What are the risks of ‘working politically’? A certain amount of self-deception here. Everyone else (southern governments, civil societypower and hierarchyorganizations etc) already sees aid as heavily political, so who are we trying to kid? But being explicit about engaging with political players, elections, supporting change coalitions etc works better in more permissive contexts, whereas elsewhere it will lead to accusations of infringement of sovereignty, especially if it’s bilateral agencies doing it.

Dangers of Openness: Some of this is about the dark arts of influencing – how you persuaded a politician to do something, but then enabled them to take the credit. How you twisted arms, or appealed to self interest. Disclosure can damage the project. One old hand from a multilateral complained ‘no wonder everything I say sounds bland and generic – I can’t tell all the interesting stuff!’

Should it stay below the radar? Ros Eyben among others has documented the double discourse of aid workers – they are adept at saying one thing and doing another, eg presenting a project as purely technical/apolitical, then using all the tricks of advocacy to get them implemented. If we try and drag such practices into the light, do we risk destroying them? In some countries, the technocratic veneer is important camouflage, but elsewhere the general view was that acknowledging the realities can ‘unleash a lot of energy’ among staff who can then ‘fess up about what aid work is really like, and learn from each other out in the open.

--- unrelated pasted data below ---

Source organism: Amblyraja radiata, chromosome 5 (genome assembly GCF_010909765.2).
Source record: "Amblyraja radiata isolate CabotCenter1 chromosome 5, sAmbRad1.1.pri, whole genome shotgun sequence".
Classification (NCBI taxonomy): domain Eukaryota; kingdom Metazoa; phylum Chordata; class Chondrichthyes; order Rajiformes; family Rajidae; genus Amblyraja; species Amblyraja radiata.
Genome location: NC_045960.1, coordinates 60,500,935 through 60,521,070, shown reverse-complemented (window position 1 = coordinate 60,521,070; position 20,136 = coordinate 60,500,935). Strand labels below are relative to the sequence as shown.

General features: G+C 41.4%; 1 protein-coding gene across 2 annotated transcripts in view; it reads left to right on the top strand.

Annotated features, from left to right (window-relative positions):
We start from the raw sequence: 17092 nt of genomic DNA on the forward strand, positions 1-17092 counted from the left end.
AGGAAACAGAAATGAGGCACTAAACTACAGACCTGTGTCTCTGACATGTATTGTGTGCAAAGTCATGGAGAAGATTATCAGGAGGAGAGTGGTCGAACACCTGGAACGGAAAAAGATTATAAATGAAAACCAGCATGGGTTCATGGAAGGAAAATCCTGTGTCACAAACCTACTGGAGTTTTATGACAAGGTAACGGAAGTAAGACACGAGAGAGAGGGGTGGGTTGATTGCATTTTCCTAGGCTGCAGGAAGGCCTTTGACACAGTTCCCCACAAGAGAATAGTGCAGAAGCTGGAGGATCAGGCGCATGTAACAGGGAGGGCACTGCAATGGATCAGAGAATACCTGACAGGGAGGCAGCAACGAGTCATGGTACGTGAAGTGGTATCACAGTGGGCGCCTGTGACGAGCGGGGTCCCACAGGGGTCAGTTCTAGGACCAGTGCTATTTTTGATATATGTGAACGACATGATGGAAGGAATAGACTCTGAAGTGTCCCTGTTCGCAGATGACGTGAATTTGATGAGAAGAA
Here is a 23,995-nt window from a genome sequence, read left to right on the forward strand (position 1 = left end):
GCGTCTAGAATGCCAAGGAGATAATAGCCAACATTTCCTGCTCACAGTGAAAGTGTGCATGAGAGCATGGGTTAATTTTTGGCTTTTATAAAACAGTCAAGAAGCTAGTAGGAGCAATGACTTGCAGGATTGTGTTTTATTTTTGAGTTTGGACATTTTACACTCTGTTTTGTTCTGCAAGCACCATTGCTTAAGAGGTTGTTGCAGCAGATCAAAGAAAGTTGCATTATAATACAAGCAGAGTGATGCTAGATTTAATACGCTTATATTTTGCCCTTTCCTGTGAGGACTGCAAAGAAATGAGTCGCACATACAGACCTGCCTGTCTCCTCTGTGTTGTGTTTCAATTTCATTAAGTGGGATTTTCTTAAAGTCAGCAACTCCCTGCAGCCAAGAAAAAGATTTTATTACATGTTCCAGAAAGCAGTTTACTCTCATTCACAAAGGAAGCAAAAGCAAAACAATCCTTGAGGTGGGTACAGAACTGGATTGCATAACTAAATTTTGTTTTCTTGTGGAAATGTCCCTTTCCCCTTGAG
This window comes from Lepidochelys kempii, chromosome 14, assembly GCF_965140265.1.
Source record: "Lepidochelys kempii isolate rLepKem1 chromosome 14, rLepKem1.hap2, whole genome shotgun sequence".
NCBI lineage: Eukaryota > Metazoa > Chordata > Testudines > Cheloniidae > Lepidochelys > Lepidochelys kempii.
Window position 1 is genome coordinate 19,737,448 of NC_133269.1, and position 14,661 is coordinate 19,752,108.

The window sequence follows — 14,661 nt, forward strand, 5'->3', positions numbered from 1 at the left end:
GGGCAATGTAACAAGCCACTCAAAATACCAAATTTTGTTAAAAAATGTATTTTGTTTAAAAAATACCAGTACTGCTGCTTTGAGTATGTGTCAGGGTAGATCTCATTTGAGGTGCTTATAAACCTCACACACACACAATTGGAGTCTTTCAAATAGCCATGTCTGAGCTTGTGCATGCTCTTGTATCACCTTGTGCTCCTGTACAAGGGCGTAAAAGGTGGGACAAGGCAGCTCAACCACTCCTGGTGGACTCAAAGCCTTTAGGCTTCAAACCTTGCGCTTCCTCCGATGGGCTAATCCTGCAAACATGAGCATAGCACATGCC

Overall, I was struck by the contrast between the intellectual self confidence – a bunch of highly experienced senior aid types saying there is simply no other way to go in order to improve the impact of aid – and the fragmenting institutional context – Ausaid and CIDA being subsumed into foreign ministries, the demands of a dumbed down version of the results agenda and value for money, a general aversion to taking risks of any kind for fear of imperilling aid budgets. Really hope the good guys are right.

Next steps? This looks like an incipient ‘community of practice’, with the focus on the practice. Lots of appetite for building a good evidence base, with the healthy caveat from one senior aid boss ‘I want anecdotes, I don’t want evidence – I’m serious. I’m fed up with research – it’s not going to persuade the minister.’ A further meeting is planned in January – watch this space.


  1. Sounds like an interesting and useful discussion – good to hear lots of thinking happening about “understanding of power and politics”, thanks for feeding back.

    Was there a feminist analysis in the meeting? Did discussions address the fact that deeply patriarchal structures are the context in which all aid and development (and in fact all politics) work?

    And also, out of interest, what was the gender balance of the discussants, and the balance of northern and southern discussants?

    Thanks a lot, Lee

  2. You do indeed have an interesting job!

    I hope the International Budget Partnership and Christian Aid were/will be involved in this conversation as both have much to share.